The Hunt for Medical Provider Fraud

Fraud in any industry has a domino effect on a number of people, businesses, organizations and more.
As all too many in the workers compensation industry know, fraud is an on-going problem that has not only monetary fallout issues, but also changes lives forever.
According to the Iowa Fraud Bureau, health insurance fraud nationwide costs Americans approximately $80 billion yearly, which is close to $950 for each family.
With those figures in mind, is it safe to say that medical provider fraud is running rampant nationwide, a problem that the majority are taking part in? Of course the answer to that would be no.
When it comes right down to it, the vast number of doctors, hospitals, pharmacists, and others providing medical services are in fact honest people that follow the necessary rules and regulations to make sure everything is within the law.

 

 

 

What Types of Fraud Are Most Prevalent?
While authorities and honest medical providers and workers for that matter can do their best to prevent fraud, it is still happening at an alarming rate.
Keep in mind that a vast majority of medical provider fraud cases begin with legitimate injuries, injuries that are then essentially “milked” to allow one to get more than they are truly entitled to.

 

 

With that in mind, what are some of the more common medical provider fraud issues? Five of them are:

 

  1. Upcoding – This is where someone submits a claim towards a service that proves more severe than the actual/original service provided. In such an instance, a claim could be turned in for a broken finger when in fact that patient only obtained treatment for a sprained or bruised finger from a workplace injury;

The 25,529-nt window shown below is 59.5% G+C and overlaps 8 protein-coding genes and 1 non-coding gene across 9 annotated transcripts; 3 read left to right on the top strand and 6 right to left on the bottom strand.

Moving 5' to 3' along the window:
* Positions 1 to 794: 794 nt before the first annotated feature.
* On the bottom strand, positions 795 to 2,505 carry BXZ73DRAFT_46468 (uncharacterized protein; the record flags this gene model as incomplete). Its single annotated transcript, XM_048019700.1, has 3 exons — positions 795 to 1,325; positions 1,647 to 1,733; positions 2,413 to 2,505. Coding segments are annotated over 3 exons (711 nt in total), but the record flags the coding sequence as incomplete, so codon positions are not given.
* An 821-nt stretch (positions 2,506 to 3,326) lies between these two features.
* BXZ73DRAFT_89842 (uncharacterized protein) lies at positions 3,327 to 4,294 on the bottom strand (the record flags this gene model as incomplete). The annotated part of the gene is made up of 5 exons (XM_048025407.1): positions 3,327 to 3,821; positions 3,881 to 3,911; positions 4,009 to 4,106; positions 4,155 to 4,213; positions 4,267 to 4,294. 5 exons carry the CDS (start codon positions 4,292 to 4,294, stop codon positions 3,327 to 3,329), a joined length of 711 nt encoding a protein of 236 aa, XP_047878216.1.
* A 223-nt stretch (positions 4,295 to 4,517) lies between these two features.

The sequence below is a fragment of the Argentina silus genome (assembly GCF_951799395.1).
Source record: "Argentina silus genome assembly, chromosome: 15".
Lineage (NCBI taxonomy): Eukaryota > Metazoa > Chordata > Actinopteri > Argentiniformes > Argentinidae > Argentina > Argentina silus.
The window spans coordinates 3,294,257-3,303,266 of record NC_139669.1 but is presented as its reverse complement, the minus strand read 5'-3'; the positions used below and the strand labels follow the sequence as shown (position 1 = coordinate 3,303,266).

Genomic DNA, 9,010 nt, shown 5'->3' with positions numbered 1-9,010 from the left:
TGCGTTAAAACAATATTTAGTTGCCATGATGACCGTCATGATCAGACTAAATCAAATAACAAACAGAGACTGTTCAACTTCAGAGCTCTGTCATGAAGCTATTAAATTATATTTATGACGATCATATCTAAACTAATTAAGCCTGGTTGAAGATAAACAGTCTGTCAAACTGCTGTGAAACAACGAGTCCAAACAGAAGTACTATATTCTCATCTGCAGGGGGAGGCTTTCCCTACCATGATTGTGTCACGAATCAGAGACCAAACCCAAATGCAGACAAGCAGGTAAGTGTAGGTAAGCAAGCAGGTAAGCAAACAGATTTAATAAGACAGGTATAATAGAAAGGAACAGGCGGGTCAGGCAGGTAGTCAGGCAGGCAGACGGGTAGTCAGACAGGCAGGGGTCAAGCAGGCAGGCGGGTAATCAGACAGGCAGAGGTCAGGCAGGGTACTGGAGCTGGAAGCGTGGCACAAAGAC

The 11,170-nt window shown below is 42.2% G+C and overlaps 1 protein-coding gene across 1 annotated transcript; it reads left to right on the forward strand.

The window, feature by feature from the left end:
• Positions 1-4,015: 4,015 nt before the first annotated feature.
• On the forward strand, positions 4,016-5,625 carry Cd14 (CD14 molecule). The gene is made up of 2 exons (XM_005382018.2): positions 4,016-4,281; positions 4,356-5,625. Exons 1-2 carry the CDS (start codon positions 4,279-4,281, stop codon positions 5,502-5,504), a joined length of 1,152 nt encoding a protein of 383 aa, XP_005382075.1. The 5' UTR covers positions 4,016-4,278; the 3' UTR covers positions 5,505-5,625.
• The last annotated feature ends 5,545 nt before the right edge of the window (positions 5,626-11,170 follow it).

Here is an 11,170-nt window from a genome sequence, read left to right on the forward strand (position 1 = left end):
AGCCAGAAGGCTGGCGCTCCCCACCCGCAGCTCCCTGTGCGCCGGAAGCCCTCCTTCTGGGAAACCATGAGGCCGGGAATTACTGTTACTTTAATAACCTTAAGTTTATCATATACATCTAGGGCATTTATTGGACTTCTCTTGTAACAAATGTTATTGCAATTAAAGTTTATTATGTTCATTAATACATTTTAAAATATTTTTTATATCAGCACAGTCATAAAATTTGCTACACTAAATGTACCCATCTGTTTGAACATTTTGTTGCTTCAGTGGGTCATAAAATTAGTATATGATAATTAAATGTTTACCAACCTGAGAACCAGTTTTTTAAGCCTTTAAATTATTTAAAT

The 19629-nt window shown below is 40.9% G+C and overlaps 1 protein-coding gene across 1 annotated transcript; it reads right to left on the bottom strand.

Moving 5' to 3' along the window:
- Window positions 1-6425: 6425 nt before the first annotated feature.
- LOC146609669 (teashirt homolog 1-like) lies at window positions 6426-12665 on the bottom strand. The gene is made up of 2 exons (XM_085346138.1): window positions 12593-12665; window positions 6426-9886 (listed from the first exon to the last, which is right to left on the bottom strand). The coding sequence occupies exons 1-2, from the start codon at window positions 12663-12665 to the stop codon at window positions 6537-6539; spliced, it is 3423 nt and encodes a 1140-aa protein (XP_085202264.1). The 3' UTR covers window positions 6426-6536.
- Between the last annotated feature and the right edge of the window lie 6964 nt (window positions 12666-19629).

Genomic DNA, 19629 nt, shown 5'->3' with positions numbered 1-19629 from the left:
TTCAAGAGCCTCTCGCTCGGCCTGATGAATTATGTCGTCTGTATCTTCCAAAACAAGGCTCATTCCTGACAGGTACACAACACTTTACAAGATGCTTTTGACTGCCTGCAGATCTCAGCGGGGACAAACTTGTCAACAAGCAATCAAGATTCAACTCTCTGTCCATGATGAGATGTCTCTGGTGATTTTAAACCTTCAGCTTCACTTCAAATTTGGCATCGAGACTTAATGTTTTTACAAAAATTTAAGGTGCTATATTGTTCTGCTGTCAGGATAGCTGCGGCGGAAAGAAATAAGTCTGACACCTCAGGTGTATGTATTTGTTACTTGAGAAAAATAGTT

2. Phantom billing – In these instances, bills are sent for services that were in fact not performed;
  3. Exaggerated hospital expenses – In this case, there are charges that are way over top what would normally be charged for items like medication for starters;
  4. Self-referral – This is where a provider ends up referring themselves or a partner provider to oversee a service. In many instances, the shady goal here is for financial incentive;
  5. Repeated billing – In this scenario, billing is incurred twice for the same procedure, medications or necessary supplies. Much like someone padding their mileage, they are being compensated more than they deserve.

 

 

Medical Provider Fraud Signs
In order to lessen the chances of medical provider fraud, all eyes and ears must be on alert to any discrepancies that appear either on paperwork or are caught during discussions or visits with medical personnel.
One of the goals of the individual or individuals committing such fraud is to keep the number of people involved to a minimum. Just like the old saying “loose lips sink ships” goes; it just takes one person to say something either accidentally or on purpose to kill a fraud scheme.
In order to be most vigilant against medical provider fraud, look for any inconsistencies in both statements and actions. If something seems amiss, by all means check out.
Remember, not doing so can lead to financial hardship and other problems.
If you have come across medical provider fraud, what were the initial signs that something was wrong? Also, did you suffer financial setbacks as a result of the fraud?

 

 

 

 

Author Michael B. Stack, CPA, Principal, Amaxx Risk Solutions, Inc. is an expert in employer communication systems and part of the Amaxx team helping companies reduce their workers compensation costs by 20% to 50%. He is a writer, speaker, and website publisher.  www.reduceyourworkerscomp.com.  Contact: mstack@reduceyourworkerscomp.com.

 

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Do not use this information without independent verification. All state laws vary. You should consult with your insurance broker, attorney, or qualified professional.

 

 

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